The yes of every no

Film series linked to the FICXLAB section in which the change in structures, narratives and ways of making recent cinema in the Spanish State is addressed.

Until 10 December 2015

…The last point of the past would, therefore, be the last point of the future. But what if something interrupted the historical cycle? A historical fact, perhaps, of such magnitude that it could alter the entire structure and disturb the nature of time.

Michael Moorcock

This film series, which expands the activities of FICXLAB beyond the Festival, addresses the change in structures, narratives and ways of making the latest cinema in the Spanish State. Now, at the same time as presenting recent films that, due to their limited distribution, They are not usually seen in commercial theaters, it is about recovering other works from our near past: fundamental films in their time, even if they went unnoticed, or directly censored, which while reflecting the past are also capable of speaking to us about our time. A way of seeing one thing always in terms of another.

Censorship, as well as a type of memory that, because it is uncomfortable, has been displaced to the margins of public life, are generally the main themes of this programming composed of three double sessions.

Designed by Margins, this initiative is organized by LABoral, in collaboration with the Municipal Foundation of Culture, Education and Popular University of Gijón and the Gijón International Film Festival.

All sessions will be held at the Old Institute of Gijón Culture Center, Screening Room.


1st Session: October 29

  • Songs for after a war(Basilio Martín Patino, 1971) 99′
    Schedule:18 hours

Relentless, emotional and playful x-ray of that time, of that post-war period. An original proposal, in complicity with the viewer, a game of rhythms, images and sounds, subtle mental associations, without the need to resort to any plot convention. They had to ban it for years, to no avail, until the dictator’s death. It shook hundreds of thousands of Spaniards of all ages and conformations. It is the ‘after’ of our war, – of any war -, its demystifying reverse that objectifies, so many years later, the remains of the shipwreck.

  • The most macabre of lives(Kikol Grau, 2014) 44′
    Schedule:20 hours

The most macabre of livestells the story of Eskorbuto, the Bilbao punk group that revolutionized music in the early eighties and has become a legend of the counterculture of the Spanish State. Using images of concerts, statements by the members of the group, films and newsreels of the time, the chronicle of the eighties is traced, where unemployment, police repression and the hesitant beginning of a welfare state that excluded the most marginalized had created an atmosphere of apathy and pain.

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2nd Session: November 7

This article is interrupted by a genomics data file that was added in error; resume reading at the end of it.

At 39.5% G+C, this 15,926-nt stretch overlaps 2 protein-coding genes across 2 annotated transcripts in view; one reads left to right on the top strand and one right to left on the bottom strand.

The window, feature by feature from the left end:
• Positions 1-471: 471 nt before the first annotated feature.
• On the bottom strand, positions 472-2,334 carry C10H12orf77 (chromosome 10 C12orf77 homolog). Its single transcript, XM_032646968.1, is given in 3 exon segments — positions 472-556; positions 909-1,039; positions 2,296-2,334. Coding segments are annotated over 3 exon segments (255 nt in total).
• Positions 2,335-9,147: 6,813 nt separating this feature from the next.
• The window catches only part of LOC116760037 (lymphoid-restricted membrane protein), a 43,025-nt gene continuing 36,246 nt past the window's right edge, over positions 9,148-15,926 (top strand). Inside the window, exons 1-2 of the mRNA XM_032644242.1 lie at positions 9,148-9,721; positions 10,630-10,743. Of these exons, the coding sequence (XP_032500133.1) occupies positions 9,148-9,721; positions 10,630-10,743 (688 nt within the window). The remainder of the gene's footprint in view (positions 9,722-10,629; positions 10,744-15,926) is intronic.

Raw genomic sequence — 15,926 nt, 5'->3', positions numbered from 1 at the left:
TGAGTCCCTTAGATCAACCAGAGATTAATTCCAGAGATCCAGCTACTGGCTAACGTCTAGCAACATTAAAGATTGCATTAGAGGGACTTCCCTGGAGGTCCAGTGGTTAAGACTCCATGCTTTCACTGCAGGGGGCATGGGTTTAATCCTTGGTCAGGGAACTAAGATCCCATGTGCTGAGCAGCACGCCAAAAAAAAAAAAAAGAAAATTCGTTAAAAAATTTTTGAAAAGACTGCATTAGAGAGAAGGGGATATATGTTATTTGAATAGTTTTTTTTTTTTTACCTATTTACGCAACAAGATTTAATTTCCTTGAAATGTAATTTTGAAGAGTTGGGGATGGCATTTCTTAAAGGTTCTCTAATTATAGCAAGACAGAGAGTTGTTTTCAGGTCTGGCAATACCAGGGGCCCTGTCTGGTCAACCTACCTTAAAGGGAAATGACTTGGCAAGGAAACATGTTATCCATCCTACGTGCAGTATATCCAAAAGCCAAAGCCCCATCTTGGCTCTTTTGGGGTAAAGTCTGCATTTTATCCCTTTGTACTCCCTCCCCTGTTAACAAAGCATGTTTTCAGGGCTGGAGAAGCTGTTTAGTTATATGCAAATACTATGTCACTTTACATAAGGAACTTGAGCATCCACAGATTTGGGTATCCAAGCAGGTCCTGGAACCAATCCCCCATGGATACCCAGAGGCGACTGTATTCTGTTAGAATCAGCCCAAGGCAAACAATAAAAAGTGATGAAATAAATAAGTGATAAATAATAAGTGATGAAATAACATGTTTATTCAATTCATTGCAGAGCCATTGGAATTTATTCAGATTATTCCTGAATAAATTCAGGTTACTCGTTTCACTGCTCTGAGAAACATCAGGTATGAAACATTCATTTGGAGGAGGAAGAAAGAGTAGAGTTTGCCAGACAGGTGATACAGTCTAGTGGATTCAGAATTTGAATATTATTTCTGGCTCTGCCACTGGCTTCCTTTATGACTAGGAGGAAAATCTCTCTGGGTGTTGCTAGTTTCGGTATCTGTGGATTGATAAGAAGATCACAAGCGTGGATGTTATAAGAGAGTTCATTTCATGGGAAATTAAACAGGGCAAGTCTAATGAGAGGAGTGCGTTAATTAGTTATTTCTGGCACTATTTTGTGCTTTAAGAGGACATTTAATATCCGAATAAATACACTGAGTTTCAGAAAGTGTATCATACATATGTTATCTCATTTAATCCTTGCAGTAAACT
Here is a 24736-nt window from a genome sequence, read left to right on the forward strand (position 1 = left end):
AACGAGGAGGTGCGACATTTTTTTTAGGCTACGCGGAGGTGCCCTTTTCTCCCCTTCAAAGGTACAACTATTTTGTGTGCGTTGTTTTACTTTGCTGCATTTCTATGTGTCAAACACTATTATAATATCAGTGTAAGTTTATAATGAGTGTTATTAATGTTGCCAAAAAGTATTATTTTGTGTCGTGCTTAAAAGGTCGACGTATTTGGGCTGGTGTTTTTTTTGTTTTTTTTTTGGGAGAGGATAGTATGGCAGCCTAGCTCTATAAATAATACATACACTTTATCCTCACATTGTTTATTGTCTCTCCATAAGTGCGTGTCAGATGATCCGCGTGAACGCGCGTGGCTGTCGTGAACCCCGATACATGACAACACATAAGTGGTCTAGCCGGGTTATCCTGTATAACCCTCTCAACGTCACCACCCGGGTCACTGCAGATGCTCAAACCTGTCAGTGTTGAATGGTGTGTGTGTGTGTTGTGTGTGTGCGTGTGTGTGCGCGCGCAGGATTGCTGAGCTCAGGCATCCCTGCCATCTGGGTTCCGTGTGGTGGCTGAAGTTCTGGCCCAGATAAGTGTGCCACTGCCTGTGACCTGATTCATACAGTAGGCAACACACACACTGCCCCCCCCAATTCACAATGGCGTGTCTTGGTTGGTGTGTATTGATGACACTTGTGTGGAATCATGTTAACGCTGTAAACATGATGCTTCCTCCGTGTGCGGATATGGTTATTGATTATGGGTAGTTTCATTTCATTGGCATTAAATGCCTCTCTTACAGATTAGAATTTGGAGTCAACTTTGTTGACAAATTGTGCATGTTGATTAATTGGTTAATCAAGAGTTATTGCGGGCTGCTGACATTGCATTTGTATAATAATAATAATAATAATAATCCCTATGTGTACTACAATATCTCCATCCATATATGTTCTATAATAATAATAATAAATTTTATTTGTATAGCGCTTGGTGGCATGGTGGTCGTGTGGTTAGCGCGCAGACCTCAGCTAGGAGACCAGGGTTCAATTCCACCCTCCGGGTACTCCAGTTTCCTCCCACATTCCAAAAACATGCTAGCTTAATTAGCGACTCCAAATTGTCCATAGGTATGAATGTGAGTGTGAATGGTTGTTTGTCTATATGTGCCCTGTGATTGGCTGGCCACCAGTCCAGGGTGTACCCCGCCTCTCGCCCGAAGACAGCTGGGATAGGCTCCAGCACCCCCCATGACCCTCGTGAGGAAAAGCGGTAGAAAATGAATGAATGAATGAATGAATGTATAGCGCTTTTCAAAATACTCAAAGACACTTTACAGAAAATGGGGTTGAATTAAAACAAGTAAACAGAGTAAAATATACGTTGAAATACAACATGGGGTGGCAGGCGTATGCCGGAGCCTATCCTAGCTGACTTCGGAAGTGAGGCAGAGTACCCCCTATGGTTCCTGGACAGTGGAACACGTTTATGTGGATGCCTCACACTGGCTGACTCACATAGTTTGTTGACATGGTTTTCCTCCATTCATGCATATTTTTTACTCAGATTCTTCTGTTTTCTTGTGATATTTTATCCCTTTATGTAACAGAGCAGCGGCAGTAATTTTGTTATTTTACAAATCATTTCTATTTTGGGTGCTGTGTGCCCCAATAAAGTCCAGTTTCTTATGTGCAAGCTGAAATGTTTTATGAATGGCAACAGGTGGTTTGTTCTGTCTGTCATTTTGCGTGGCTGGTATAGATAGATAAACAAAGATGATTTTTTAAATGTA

• The Rocío case(José Luis Tirado, 2013) 75′
    Schedule:18 hours

Facing ancient ghosts and confronting them without fuss, in tune with a dialogic and open Andalusia, The Rocío Case narrates the making, prosecution, and persecution of the film Rocío, directed by Fernando Ruiz Vergara. Released in 1980, this film has gone down in history as the first film judicially seized in Spain after the repeal of film censorship in 1977.

  • The world goes on(Fernando Fernán Gómez, 1963) 115′
    Schedule:7:30 p.m.

Two sisters, each obsessed in their own way by wealth, profess a deep hatred for each other. The world continues is a drama that reflects the poverty and misery in which the Spaniards lived during the Franco era, which, together with the impossibility of growing honestly from the majority of his characters, he manages to portray a pathetic but realistic picture of the society of the time.

Although it was filmed in 1963, this film would not be released until July 10, 1965 in Bilbao. It is considered the “cursed film” by Fernando Fernán Gómez because it had problems with Franco’s censorship during its filming, exhibition and distribution, coupled also with the fact that it was not shown on television until very recently, so it is practically unknown by the general public.

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3rd Session: December 10

  • Androids dream(Ion de Sosa, 2014) 61′
    Schedule:6:30 p.m.

Ion de Sosa turns the camera from himself towards the world. But what a world: that of a city that could well be Mars, another dimension, the earth after the apocalypse or even Benidorm. A robotic armed man, a young couple and her baby, a gay man, a sheep and various local characters are mixed together in a film that is at the same time film noir, Spanish grotesque, surreal comedy, diary and disjointed dystopia.

  • Every view is…(Ángel García del Val, 1981) 73′
    Schedule:20 hours

Àngel García del Val is a filmmaker against the grain. His films are practically invisible. Little is known about his film work beyond The Dream of Christ (1997) and Every See Is… (1981). As an avant-garde documentary, the film describes the daily work of one person, Juan Espada del Corso. His job: dealing with corpses. Some first images present a gloomy and mentally desperate picture where you can see the inmates of the Bétera psychiatric hospital. The hallucination and vital anguish that these fragments produce are supported by a suffocating use of the sound aspect. Amateur-looking frames slowly contextualize the film in the University of Medicine of Valencia, the home of our only living character in the film. The other presences, credited at the beginning of the film without any type of modesty, will be none other than that of the corpses themselves. Centered on the corpse room of the University, the film reflects with Juan Espada del Corso on the idea of ​​death and the void of meaning that it produces.